As suggested by Riu et al. [23], partial of Cr ion was diffused into the surface of Al2O3 in a form of shell layer during sintering. This shell layer, which is interpreted as a coating layer by Norfauzi et al. [16], grew the grains rapidly to become platelike shape and altered the grain size distribution into bimodal structure. Grain distribution with bimodal structure provided improvement in terms of slip resistance at the grain boundary due to anisotropy grains orientation. During machining, such improved microstructure facilitated stronger cutting edge to shear the material effectively and therefore lower the friction, reduce cutting heat and extend tool life.

The ZTA mixed with Cr2O3 composition is the material that can enhance the tool life of the ceramic cutting tools; the addition of Cr2O3 helped to coat the surface layers of the Al2O3 and ZrO2 cutting tools, which were wear resistant and heat resistant during the machining processes. The use of Cr2O3 in the ceramic mixing material increased the levels of wear resistance and thermal resistance, which in turn facilitated in smoothening the process of machining. This notion is also stated by Azhar et al. [13] in their study, in which the addition of Cr2O3 to the ceramic mixtures provided resilience, wear resistance, increased hardness, and corrosion resistance. This Cr2O3-enhanced cutting tool provided a longer tool life and better performance in the machining processes.


Development of ceramic cutting tools consisting of Al2O3-ZrO2 mixed with Cr2O3 with the selection of effective PEG binder and CIP pressure has been carried out. The cutting tools developed were evaluated by machining with AISI 1045 to assess the suitable cutting parameter and wear mechanisms. Some concluding analyses from the investigation are given below:

  • Addition of PEG binder at 0.6wt% was capable to produce compacted Al2O3-ZrO2 ceramic body at 92.6% relative density with 62.5 HRc hardness.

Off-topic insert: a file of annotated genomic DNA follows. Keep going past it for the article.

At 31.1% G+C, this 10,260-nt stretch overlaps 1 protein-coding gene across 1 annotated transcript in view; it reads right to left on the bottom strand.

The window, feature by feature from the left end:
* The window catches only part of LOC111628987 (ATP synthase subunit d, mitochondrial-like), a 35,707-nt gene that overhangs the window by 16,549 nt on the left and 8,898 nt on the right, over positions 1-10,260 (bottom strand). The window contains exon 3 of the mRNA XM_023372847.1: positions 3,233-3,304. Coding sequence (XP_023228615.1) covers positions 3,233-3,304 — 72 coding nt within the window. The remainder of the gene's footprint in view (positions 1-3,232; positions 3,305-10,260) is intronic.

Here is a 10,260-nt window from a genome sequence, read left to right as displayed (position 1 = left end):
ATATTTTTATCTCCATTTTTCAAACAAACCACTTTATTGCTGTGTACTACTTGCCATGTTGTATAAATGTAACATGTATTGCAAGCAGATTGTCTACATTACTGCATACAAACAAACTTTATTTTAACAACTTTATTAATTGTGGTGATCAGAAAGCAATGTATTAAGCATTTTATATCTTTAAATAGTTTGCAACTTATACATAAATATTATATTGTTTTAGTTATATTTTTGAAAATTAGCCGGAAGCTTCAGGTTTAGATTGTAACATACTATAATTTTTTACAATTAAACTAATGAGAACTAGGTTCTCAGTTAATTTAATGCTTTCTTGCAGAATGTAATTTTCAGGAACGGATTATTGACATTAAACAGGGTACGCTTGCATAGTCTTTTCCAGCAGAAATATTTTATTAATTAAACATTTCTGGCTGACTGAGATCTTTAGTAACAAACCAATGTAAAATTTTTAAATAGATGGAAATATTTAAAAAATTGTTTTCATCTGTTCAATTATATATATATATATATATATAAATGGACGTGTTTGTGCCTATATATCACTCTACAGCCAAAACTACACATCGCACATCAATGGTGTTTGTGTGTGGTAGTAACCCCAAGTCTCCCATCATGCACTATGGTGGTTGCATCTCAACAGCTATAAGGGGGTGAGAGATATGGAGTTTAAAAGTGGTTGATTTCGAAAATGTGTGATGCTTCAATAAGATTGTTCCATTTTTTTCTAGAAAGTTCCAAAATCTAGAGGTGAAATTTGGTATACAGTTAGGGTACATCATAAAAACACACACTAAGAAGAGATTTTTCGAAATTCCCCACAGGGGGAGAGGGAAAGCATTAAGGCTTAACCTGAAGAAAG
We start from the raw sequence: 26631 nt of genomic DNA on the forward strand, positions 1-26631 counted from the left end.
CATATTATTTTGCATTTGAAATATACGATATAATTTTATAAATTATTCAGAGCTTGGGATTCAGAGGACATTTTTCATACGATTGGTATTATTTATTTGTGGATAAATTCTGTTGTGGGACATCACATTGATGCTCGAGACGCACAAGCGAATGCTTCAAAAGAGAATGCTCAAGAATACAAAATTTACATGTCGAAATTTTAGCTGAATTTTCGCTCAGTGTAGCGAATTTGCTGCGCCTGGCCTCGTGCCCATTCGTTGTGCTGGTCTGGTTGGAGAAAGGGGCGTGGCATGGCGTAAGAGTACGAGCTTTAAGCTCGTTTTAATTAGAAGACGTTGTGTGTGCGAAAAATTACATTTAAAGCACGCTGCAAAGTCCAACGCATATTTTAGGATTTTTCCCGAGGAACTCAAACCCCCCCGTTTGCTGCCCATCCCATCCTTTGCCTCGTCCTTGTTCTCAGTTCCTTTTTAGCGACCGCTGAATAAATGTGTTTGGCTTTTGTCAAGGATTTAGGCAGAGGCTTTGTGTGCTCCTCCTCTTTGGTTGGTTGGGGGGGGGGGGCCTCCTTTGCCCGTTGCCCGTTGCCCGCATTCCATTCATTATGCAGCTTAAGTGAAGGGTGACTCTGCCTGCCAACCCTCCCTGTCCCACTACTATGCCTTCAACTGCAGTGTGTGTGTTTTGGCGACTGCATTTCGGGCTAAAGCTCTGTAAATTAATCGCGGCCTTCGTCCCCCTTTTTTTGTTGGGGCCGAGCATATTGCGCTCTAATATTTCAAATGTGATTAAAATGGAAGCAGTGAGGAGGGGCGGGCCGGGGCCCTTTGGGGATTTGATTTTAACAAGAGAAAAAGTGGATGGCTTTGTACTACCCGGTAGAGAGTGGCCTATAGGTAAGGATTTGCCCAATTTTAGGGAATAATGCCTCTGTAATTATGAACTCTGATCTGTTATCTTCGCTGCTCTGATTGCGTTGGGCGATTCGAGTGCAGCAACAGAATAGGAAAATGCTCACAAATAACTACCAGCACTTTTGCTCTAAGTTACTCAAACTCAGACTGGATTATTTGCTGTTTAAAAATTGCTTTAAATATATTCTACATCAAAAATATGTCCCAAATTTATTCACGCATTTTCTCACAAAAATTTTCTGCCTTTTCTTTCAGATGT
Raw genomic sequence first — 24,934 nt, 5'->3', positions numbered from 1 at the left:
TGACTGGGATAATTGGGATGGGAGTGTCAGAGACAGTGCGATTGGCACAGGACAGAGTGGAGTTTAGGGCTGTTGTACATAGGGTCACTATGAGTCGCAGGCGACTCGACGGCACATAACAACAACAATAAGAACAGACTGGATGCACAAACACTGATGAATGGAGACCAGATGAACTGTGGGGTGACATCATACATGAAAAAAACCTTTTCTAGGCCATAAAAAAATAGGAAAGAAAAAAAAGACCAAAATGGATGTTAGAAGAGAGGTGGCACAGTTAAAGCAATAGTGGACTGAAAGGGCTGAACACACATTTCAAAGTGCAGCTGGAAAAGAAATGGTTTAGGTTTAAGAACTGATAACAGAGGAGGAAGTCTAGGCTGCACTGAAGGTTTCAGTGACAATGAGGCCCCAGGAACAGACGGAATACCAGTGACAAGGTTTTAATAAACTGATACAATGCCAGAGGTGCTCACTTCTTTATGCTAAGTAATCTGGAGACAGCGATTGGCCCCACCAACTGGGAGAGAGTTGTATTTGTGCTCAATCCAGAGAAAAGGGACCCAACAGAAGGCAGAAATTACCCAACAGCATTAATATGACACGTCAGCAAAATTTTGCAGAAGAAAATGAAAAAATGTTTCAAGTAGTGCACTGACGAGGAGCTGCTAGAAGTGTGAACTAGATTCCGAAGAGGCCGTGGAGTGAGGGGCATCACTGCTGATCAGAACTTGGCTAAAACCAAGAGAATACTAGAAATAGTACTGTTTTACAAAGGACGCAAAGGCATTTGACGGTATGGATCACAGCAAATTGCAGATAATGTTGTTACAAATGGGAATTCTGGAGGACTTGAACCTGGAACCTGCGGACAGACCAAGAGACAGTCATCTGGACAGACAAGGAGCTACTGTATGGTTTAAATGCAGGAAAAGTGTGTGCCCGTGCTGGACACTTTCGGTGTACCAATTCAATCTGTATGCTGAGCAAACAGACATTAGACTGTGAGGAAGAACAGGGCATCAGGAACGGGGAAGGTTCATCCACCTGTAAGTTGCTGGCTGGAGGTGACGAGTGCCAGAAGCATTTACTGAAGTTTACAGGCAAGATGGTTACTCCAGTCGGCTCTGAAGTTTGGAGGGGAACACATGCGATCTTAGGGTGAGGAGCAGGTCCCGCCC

• A CIP pressure of 300MPa and dwell time of the 60s were capable to produce the highest density and hardness of Al2O3-ZrO2 at 95.8% relative density and 64 HRc.

  • The addition of 0.6wt% Cr2O3 on the 80wt% Al2O3-20wt% ZrO2 was capable to increase up to 97% relative density, 71.03 HRc hardness, and 856.02MPa bending strength.

  • Machining of 80-20-0.6wt% Al2O3- ZrO2-Cr2O3 cutting tool on AISI 1045 with the cutting speed of 200m/min obtained the highest tool life of 360s. The cutting tool fabricated was not capable to machine beyond the cutting speed of 300m/min.

  • The addition of Cr2O3 provided friction reduction to the cutting edge, which facilitated less temperature generation during contact with the chip and comparison to the ZTA without Cr2O3 indicated that the cutting tool experienced deterioration at the cutting point, resulting in chipping and flaking.

  • Wear mechanisms of the fabricated cutting tools were dominated by abrasive wear and flank.

Conflicts of interest

The authors declare no conflicts of interest.


The authors would like to thank Faculty of Manufacturing Engineering, Faculty of Engineering Technology and Universiti Teknikal Malaysia Melaka (UTeM) for their support that enabled this work to be carried out through the grant of FRGS/1/2017/FKP-AMC/F00341.